A group Unite electrician members have launched a fund to ensure that if any of them contract Covid-19 or are forced to self-isolate they will not be left financially destitute.
The workers are employed by electrical sub-contractor NG Bailey and are working on the new MENSA building at the Atomic Weapons Establishment in Aldermarston, Berkshire.
If the workers are required to self-isolate because of coming into contact with someone with Covid-19, they are only entitled to statutory sick pay (SSP) – worth just £95 a week.
The workers are also in theory entitled to industry sick under the Joint Industry Board (JIB) agreement. However, this is not paid for the first two weeks of sickness, meaning by the time it is payable the isolation period has ended and the worker has returned to work.
The workers initially approached their employer to seek agreement that an additional payment could be made to allow them to afford to self-isolate but this was rejected.
Own collection system
In response the workers agreed to establish their own collection system. The workers collect £10 a week from those participating in the scheme and if a worker is required to self-isolate or develops Covid-19 they are paid £205, which together with the £95 SSP means they receive a total of £300 a week.
Between 100-120 workers are participating in the scheme and there are 8-10 workers involved in collecting the workers’ money. Most weeks the scheme collects around £1,100. The workers have also introduced an electronic card payment system to make collection easier.
In total 16 workers have required support from the scheme, 15 have been required to self-isolate and one developed Covid-19.
Last week, the scheme paid out £900 to workers self-isolating and a total of £6,785 has been paid out since the scheme began In November.
Unite has highlighted this story to coincide with Heart Unions week, which is the annual opportunity to remind workers and the general public why unions are vital in society.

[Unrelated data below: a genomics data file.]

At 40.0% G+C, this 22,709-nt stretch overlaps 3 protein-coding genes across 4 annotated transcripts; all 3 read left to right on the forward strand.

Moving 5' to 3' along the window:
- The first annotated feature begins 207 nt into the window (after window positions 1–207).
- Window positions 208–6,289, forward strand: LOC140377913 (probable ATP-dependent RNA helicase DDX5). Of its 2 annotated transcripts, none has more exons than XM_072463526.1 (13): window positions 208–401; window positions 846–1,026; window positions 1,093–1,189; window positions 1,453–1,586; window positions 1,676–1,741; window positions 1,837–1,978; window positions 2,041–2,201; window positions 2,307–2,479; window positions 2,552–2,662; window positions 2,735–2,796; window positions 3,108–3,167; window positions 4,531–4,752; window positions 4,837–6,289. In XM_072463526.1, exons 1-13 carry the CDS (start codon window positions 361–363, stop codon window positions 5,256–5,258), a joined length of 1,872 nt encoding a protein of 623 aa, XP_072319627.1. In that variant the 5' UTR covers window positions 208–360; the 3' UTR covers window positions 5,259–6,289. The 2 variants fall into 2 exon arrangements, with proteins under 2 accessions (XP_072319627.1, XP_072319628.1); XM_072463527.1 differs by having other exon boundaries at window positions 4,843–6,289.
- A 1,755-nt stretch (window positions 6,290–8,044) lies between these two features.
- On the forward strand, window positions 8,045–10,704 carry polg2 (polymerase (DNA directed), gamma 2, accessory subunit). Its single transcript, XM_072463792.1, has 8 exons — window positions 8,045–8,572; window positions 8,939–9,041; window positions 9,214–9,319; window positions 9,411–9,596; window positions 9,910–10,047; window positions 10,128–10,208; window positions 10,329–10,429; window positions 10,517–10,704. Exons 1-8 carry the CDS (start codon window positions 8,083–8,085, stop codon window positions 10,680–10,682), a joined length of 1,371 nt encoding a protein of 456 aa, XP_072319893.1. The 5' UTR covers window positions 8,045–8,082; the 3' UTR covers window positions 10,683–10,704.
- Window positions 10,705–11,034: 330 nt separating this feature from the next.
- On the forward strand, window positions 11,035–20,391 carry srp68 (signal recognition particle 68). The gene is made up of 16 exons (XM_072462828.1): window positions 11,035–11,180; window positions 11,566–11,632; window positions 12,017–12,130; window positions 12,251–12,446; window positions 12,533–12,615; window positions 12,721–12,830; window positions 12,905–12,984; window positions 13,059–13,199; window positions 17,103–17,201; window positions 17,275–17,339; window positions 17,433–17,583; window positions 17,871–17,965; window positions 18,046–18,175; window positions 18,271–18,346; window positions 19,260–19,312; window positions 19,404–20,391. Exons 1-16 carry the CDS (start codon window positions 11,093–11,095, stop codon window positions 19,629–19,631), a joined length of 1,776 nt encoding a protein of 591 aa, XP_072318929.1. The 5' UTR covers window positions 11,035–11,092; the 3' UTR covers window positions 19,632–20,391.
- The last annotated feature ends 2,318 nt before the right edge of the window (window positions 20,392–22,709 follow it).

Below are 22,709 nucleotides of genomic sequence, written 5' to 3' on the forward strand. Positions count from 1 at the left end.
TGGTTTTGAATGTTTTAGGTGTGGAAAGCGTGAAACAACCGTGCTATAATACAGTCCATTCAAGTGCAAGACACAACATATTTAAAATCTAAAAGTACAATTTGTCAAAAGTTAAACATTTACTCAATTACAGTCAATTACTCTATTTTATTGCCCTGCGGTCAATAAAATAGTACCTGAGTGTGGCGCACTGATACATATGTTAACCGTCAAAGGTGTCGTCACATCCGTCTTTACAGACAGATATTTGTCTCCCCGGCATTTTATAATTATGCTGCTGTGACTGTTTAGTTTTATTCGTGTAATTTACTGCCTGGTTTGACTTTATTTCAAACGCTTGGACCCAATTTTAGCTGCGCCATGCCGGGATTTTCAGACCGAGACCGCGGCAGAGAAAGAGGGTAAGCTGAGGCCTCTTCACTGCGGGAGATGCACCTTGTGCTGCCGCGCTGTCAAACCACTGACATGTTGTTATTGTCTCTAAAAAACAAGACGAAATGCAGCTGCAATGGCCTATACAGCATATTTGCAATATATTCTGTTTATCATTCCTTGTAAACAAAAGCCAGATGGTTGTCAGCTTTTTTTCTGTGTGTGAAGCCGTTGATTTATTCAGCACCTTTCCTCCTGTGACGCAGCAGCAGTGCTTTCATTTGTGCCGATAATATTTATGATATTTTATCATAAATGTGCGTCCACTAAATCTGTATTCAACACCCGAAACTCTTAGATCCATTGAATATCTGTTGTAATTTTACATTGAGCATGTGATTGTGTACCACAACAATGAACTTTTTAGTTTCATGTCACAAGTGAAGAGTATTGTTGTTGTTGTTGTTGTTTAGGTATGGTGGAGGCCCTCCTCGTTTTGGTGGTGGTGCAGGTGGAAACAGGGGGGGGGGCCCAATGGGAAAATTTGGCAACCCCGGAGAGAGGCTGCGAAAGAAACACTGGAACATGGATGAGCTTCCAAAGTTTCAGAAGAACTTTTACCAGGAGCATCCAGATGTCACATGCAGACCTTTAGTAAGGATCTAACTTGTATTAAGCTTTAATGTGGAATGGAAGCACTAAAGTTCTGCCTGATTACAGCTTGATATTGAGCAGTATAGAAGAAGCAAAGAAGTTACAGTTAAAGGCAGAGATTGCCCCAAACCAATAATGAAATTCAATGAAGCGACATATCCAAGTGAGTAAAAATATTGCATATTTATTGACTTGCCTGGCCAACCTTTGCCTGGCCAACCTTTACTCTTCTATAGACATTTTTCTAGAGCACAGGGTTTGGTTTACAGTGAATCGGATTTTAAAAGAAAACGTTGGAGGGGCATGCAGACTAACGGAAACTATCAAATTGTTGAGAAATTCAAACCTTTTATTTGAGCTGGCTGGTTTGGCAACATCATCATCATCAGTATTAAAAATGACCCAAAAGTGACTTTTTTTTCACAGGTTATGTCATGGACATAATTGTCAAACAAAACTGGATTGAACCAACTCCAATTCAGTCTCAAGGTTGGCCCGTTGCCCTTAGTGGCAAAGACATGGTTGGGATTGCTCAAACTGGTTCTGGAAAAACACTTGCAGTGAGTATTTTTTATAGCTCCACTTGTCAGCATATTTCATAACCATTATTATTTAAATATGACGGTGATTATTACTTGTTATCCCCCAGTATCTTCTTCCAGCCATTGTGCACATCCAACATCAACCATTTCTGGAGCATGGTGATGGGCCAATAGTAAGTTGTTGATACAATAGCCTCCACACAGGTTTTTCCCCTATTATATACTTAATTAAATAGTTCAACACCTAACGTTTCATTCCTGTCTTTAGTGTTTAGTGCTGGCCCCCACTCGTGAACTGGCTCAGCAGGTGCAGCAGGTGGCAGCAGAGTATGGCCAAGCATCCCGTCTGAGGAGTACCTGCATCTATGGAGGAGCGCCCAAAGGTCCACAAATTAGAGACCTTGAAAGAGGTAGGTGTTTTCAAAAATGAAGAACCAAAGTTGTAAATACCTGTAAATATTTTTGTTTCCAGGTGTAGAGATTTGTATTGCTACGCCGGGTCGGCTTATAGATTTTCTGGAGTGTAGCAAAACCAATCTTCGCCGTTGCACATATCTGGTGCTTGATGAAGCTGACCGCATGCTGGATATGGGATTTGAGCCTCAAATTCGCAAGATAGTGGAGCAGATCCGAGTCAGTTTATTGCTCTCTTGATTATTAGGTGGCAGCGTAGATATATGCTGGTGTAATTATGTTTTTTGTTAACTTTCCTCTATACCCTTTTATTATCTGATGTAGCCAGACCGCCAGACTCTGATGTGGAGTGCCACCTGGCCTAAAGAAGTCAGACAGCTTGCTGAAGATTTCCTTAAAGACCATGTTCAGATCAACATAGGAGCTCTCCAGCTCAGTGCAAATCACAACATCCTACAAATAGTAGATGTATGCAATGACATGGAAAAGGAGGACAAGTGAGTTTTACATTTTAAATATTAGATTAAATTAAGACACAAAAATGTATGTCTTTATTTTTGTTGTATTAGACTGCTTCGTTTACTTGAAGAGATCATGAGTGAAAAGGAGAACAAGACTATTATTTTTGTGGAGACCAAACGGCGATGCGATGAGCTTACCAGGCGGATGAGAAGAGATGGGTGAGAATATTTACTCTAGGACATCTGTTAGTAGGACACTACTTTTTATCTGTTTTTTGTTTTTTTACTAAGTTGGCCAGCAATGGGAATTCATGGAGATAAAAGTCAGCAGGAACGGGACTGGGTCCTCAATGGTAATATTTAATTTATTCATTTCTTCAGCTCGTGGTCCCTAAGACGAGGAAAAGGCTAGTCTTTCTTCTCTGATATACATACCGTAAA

“Our members deserve nothing but praise for establishing this scheme, where they are supporting and protecting each other,” commented Unite national officer for construction Ian Woodland.
“The excellent work by our members on the Aldermarston site, exposes construction employers and the government’s dirty secret: Employers and the government have failed to ensure that workers who are required to self-isolate or who are displaying symptoms can afford to not go to work to avoid spreading the virus.
“Workers are left with the stark choice of doing the right thing or paying the bills. No one can survive on £95 a week.
“This has inevitably led to the further spread of Covid-19 and ultimately increased fatalities from the virus.
“While this is a heart-warming story of workers taking collective action, it should shame construction employers and the government to act and ensure that all workers are better protected.”
At the beginning of the pandemic, Unite contacted all employer sides on construction industrial agreements requesting that the qualifying period for industry sick pay was suspended in cases of Covid to ensure workers could self-isolate. This was rejected and Unite was informed that industry sick pay “was an economic consideration” and such matters could only be considered during pay negotiations.
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